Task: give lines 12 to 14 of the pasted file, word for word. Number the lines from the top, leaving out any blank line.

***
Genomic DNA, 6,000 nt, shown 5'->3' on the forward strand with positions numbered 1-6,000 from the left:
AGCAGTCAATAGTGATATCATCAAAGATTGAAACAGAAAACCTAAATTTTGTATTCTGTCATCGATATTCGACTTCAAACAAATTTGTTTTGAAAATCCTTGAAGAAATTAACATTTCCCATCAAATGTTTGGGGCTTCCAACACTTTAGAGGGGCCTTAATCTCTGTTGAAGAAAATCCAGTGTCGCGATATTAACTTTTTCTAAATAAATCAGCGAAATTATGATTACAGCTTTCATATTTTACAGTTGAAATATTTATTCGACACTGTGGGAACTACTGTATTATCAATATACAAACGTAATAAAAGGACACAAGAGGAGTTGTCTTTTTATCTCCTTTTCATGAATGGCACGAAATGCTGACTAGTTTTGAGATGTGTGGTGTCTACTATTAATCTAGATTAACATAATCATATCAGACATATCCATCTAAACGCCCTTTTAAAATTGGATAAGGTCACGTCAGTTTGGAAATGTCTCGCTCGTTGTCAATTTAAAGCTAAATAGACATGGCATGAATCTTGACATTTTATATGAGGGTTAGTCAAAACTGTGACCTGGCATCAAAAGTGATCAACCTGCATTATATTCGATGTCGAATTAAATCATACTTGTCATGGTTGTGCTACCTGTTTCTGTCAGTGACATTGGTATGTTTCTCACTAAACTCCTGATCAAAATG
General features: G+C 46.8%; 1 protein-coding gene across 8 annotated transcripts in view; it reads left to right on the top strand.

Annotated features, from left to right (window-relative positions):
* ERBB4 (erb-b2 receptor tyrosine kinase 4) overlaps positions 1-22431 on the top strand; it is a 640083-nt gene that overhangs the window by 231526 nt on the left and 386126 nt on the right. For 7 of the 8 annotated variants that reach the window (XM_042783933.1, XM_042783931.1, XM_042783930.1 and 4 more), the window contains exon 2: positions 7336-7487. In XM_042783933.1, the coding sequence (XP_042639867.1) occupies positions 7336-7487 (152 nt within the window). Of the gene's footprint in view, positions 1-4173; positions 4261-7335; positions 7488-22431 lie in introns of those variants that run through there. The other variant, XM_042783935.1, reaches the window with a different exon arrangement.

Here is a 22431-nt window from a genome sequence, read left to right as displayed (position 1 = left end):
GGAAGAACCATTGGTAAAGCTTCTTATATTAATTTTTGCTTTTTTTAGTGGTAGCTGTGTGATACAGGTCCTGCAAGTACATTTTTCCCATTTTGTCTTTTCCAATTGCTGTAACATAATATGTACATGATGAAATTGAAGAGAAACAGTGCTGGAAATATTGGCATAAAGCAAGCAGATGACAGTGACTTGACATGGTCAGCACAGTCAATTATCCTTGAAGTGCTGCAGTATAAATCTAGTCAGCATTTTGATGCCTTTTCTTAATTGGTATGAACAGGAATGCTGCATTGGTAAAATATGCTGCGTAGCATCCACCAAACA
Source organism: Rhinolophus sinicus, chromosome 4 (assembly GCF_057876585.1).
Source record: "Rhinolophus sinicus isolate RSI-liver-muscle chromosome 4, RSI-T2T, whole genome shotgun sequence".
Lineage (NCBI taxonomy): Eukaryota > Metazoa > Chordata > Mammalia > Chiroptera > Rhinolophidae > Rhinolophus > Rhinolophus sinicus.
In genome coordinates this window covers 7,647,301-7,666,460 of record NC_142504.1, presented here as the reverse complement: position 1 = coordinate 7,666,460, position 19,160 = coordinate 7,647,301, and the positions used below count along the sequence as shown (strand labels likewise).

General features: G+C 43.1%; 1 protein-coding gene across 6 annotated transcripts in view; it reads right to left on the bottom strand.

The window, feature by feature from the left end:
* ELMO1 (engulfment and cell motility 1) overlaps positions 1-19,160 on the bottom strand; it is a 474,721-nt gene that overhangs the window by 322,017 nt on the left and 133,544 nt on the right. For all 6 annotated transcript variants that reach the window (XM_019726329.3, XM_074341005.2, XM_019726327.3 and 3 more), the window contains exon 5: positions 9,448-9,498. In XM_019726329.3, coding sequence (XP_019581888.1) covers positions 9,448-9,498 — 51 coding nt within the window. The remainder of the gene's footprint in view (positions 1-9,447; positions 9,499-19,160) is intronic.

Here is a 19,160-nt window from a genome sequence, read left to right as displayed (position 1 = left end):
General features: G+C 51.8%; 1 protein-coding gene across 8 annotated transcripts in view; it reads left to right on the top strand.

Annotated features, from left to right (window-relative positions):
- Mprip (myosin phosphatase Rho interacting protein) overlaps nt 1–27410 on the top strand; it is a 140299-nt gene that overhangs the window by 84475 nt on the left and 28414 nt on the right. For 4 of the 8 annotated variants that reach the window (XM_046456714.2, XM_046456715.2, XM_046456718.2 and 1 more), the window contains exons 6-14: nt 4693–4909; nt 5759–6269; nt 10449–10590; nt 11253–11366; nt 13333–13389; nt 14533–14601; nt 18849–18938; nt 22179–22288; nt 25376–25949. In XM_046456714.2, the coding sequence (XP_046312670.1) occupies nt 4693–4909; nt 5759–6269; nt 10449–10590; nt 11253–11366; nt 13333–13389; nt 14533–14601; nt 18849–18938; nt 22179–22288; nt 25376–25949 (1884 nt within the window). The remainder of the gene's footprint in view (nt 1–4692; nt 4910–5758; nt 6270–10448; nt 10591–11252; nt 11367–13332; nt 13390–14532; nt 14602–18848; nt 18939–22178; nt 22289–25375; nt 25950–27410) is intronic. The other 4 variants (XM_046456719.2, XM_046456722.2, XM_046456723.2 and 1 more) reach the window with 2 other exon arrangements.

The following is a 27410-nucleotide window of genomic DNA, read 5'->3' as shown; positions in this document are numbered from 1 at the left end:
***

General features: G+C 43.1%; 1 protein-coding gene across 6 annotated transcripts in view; it reads right to left on the bottom strand.

The window, feature by feature from the left end:
* ELMO1 (engulfment and cell motility 1) overlaps positions 1-19,160 on the bottom strand; it is a 474,721-nt gene that overhangs the window by 322,017 nt on the left and 133,544 nt on the right. For all 6 annotated transcript variants that reach the window (XM_019726329.3, XM_074341005.2, XM_019726327.3 and 3 more), the window contains exon 5: positions 9,448-9,498. In XM_019726329.3, coding sequence (XP_019581888.1) covers positions 9,448-9,498 — 51 coding nt within the window. The remainder of the gene's footprint in view (positions 1-9,447; positions 9,499-19,160) is intronic.